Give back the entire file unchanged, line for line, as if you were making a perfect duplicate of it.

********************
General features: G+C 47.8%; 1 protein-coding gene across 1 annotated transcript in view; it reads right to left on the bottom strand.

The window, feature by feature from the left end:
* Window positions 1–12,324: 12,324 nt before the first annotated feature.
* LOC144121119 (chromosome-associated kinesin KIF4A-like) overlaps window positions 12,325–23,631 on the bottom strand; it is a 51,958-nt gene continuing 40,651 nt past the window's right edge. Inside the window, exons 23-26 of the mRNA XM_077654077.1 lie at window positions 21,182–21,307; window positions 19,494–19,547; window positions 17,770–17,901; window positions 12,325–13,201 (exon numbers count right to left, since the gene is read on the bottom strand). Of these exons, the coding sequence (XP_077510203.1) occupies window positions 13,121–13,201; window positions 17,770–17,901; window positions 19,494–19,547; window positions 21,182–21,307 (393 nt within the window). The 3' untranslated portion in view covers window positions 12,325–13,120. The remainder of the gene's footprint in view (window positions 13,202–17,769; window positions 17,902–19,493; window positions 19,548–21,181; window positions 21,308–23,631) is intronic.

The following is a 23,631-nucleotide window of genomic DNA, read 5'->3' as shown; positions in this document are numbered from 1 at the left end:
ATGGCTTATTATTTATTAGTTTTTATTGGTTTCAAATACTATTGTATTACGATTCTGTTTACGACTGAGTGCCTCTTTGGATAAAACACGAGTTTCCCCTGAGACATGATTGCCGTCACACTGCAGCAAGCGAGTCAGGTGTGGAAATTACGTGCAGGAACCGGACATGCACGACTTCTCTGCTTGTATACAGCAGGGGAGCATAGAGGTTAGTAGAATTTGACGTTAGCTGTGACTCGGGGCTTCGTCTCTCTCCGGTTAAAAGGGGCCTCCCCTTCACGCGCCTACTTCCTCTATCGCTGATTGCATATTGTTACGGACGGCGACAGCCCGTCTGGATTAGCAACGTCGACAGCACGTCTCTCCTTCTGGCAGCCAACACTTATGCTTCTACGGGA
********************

General features: G+C 47.8%; 1 protein-coding gene across 1 annotated transcript in view; it reads right to left on the bottom strand.

The window, feature by feature from the left end:
* Window positions 1–12,324: 12,324 nt before the first annotated feature.
* LOC144121119 (chromosome-associated kinesin KIF4A-like) overlaps window positions 12,325–23,631 on the bottom strand; it is a 51,958-nt gene continuing 40,651 nt past the window's right edge. Inside the window, exons 23-26 of the mRNA XM_077654077.1 lie at window positions 21,182–21,307; window positions 19,494–19,547; window positions 17,770–17,901; window positions 12,325–13,201 (exon numbers count right to left, since the gene is read on the bottom strand). Of these exons, the coding sequence (XP_077510203.1) occupies window positions 13,121–13,201; window positions 17,770–17,901; window positions 19,494–19,547; window positions 21,182–21,307 (393 nt within the window). The 3' untranslated portion in view covers window positions 12,325–13,120. The remainder of the gene's footprint in view (window positions 13,202–17,769; window positions 17,902–19,493; window positions 19,548–21,181; window positions 21,308–23,631) is intronic.

The following is a 23,631-nucleotide window of genomic DNA, read 5'->3' as shown; positions in this document are numbered from 1 at the left end:
ATGGCTTATTATTTATTAGTTTTTATTGGTTTCAAATACTATTGTATTACGATTCTGTTTACGACTGAGTGCCTCTTTGGATAAAACACGAGTTTCCCCTGAGACATGATTGCCGTCACACTGCAGCAAGCGAGTCAGGTGTGGAAATTACGTGCAGGAACCGGACATGCACGACTTCTCTGCTTGTATACAGCAGGGGAGCATAGAGGTTAGTAGAATTTGACGTTAGCTGTGACTCGGGGCTTCGTCTCTCTCCGGTTAAAAGGGGCCTCCCCTTCACGCGCCTACTTCCTCTATCGCTGATTGCATATTGTTACGGACGGCGACAGCCCGTCTGGATTAGCAACGTCGACAGCACGTCTCTCCTTCTGGCAGCCAACACTTATGCTTCTACGGGA